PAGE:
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Methodology

Component ID: #ti1063249286

The AHS is a Housing Unit Survey

The AHS is a longitudinal housing unit survey that asks questions about the quality of housing in the United States. Returning to the same housing units every other year to gather data until a new sample of housing units is drawn, the AHS allows users the unique opportunity to analyze housing and household changes over time. In gathering information, Census Bureau interviewers visit or telephone the household occupying each housing unit in the sample. For unoccupied units, they obtain information from landlords, rental agents, or neighbors. The survey is redesigned from time to time to make sure it meets current needs and new topics are introduced for specific survey years.

The universe of interest for the AHS consists of the residential housing units in the United States that exist at the time the survey is conducted. The universe includes both occupied and vacant units but excludes group quarters, businesses, hotels, and motels. Geographically, the survey covers 50 states and the District of Columbia.

Survey Design

The AHS was designed to include two samples, the National sample and the independent Metropolitan area sample. From 1973 to 2005, the AHS was two surveys conducted independently of one another. The National survey was enumerated every other odd-numbered year, while the Metropolitan survey occurred in selected areas on a rotating basis. Starting in 2007, the National and Metropolitan surveys were conducted in the same time-period to reduce costs.

The 2015 American Housing Survey underwent a major redesign – a new sample was redrawn for the first time since 1985 and new households were asked to participate in the survey, the questionnaire was redesigned, variables were dropped, added, or modified, recodes and imputation methods were streamlined, and the weighting methodology changed.  As a result, tables were redesigned and some estimates became incomparable with previous years.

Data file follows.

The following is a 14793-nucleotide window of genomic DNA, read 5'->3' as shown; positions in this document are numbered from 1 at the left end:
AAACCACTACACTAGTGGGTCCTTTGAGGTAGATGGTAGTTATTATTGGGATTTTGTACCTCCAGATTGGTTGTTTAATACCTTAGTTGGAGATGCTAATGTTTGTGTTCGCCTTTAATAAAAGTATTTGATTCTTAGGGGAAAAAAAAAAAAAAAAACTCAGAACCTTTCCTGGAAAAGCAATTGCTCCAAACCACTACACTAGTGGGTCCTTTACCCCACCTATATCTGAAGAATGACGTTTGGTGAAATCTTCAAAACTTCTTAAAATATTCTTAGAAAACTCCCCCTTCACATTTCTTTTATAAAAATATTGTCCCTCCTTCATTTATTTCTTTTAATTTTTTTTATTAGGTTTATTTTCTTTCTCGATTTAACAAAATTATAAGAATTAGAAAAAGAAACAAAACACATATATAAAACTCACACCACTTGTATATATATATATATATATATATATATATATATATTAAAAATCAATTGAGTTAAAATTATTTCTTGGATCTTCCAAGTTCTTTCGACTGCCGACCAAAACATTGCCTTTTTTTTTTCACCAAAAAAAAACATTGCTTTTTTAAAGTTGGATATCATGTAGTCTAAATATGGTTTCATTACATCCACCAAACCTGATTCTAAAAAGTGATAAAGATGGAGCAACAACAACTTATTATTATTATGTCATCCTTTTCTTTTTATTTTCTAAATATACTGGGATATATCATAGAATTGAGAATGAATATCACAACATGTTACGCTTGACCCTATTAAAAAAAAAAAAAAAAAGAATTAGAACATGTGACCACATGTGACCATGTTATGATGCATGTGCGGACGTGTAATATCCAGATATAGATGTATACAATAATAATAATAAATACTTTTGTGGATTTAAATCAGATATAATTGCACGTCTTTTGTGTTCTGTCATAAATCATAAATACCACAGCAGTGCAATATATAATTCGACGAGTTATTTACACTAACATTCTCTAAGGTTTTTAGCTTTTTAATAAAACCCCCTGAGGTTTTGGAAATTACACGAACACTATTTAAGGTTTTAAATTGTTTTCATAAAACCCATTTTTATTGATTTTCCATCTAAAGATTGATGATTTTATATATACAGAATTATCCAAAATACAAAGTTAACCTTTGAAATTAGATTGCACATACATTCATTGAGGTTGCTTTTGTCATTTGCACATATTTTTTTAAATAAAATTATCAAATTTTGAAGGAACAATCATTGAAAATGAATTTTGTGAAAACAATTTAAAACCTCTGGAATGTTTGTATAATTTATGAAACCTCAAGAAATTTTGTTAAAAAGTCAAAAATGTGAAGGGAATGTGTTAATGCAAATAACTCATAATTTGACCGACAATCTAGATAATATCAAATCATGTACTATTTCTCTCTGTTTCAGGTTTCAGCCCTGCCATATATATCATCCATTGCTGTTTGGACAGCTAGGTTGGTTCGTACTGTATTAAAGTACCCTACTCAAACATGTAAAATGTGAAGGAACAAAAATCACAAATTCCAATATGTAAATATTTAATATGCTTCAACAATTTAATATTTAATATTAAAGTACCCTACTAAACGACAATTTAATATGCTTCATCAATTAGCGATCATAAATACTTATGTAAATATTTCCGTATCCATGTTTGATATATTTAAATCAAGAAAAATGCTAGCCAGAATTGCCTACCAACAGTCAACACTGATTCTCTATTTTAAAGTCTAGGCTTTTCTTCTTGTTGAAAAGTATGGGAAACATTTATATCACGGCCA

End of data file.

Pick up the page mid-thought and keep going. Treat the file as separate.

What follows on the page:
Geography

Starting in 2015, the AHS metro area definitions match the official OMB delineations. From 2015 onwards, AHS metros match CBSA definitions of that year by the same name.  For more information on 2017 metros, see <https://www.census.gov/programs-surveys/metro-micro.html>. For more on differences in metro area definitions from 1985 to 2013, see Metropolitan Area Histories and Geography, Public Use File: 1985- 2013.

Sample Selection and Size

Housing units participating in the AHS have been scientifically selected to represent all housing units in the United States. The same National sample of housing units is interviewed every two years until a new sample is selected (this includes the 15 largest metropolitan areas). A rotating sample of twenty other Metropolitan areas are in sample every four years, ten in each survey year. The U.S. Census Bureau updates the sample by adding newly constructed housing units.

Each housing unit in the AHS national sample is weighted and represents between 450 and 4000 other housing units in the United States. The weighting is designed to minimize sampling error and utilize independent estimates of occupied and vacant housing units. For information regarding the sample size and response rate, see Accuracy of the Data.


The 2017 AHS sample is comprised of 114,860 housing units; of which 34,392 represent the US and the nine Census divisions, 45,285 housing units represent the Top 15 metropolitan areas (an oversample where National plus the oversample is approximately 3,000 per metro area), 29,981 housing units represent 10 additional metropolitan areas (approximately 3,000 per metro area), and 5,202 housing units are part of a subsidized-renter oversample. From 2015 onward, the same Top 15 metropolitan areas will be oversampled in every survey cycle, as will an additional 10 metros (referred to as the ‘dynamic 10’).


As a result of the split-sample approach described in the Survey Design section above, three separate weights were developed for the 2017 AHS:

  • One weight is applicable to all characteristics except those pertaining to two of the four topical modules mentioned on the About page,
  • A second “split sample” weight is applicable to the commuting to work topical module,
  • A third “split sample” weight is applicable to the emergency and disaster preparedness topical module.
Sampling Errors

The data in this report are subject to error from sampling and other causes, such as incomplete data and wrong answers. For a complete description of the types of errors and provides formulas for constructing confidence intervals see Accuracy of the Data.

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